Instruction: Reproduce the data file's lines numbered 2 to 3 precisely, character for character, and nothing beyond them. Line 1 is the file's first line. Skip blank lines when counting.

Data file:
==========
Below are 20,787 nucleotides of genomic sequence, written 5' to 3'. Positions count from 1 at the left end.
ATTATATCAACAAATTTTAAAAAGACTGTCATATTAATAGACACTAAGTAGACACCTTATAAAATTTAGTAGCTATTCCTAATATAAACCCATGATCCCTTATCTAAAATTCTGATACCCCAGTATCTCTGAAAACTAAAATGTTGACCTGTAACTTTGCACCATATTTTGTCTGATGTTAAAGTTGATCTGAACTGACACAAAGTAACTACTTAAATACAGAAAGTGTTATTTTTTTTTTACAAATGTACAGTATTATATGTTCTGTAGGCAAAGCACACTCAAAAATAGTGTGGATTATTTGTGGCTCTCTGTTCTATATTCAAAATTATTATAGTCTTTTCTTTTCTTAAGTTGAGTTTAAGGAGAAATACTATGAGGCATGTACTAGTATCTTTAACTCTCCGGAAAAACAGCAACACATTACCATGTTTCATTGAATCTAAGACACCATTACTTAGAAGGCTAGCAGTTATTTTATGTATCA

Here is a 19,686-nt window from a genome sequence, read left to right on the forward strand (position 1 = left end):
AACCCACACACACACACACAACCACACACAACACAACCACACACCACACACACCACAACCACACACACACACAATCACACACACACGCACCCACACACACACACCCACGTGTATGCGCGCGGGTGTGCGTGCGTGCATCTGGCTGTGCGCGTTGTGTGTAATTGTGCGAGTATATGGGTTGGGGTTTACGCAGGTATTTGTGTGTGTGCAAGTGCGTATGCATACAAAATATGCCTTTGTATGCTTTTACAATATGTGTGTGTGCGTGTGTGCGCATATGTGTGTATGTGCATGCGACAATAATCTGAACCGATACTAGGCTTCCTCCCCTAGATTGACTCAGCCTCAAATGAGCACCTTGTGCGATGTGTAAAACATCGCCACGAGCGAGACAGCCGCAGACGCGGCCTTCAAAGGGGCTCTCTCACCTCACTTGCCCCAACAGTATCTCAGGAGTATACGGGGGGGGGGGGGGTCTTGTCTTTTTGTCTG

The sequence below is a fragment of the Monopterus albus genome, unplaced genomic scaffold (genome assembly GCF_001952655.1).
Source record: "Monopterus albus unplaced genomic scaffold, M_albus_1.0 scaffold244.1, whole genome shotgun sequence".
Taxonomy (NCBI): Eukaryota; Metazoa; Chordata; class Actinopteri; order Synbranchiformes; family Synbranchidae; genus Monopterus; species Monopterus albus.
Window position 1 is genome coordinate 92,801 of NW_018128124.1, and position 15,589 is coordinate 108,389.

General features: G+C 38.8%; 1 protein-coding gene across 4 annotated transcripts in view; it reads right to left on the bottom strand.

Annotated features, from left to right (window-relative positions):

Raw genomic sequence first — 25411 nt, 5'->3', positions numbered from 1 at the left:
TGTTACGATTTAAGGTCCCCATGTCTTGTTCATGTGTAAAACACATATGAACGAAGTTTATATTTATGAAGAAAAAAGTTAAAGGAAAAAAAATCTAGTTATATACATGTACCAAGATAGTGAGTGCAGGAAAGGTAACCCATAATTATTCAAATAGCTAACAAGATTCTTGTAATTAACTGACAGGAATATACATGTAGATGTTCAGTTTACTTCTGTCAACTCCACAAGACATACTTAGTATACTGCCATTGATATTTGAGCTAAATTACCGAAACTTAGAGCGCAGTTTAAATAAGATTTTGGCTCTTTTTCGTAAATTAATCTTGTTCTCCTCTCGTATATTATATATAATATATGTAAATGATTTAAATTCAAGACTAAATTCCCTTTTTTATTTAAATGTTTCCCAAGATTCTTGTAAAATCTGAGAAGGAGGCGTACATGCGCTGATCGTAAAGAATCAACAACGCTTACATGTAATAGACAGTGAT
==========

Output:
ATTATATCAACAAATTTTAAAAAGACTGTCATATTAATAGACACTAAGTAGACACCTTATAAAATTTAGTAGCTATTCCTAATATAAACCCATGATCCCTTATCTAAAATTCTGATACCCCAGTATCTCTGAAAACTAAAATGTTGACCTGTAACTTTGCACCATATTTTGTCTGATGTTAAAGTTGATCTGAACTGACACAAAGTAACTACTTAAATACAGAAAGTGTTATTTTTTTTTTACAAATGTACAGTATTATATGTTCTGTAGGCAAAGCACACTCAAAAATAGTGTGGATTATTTGTGGCTCTCTGTTCTATATTCAAAATTATTATAGTCTTTTCTTTTCTTAAGTTGAGTTTAAGGAGAAATACTATGAGGCATGTACTAGTATCTTTAACTCTCCGGAAAAACAGCAACACATTACCATGTTTCATTGAATCTAAGACACCATTACTTAGAAGGCTAGCAGTTATTTTATGTATCA

Here is a 19,686-nt window from a genome sequence, read left to right on the forward strand (position 1 = left end):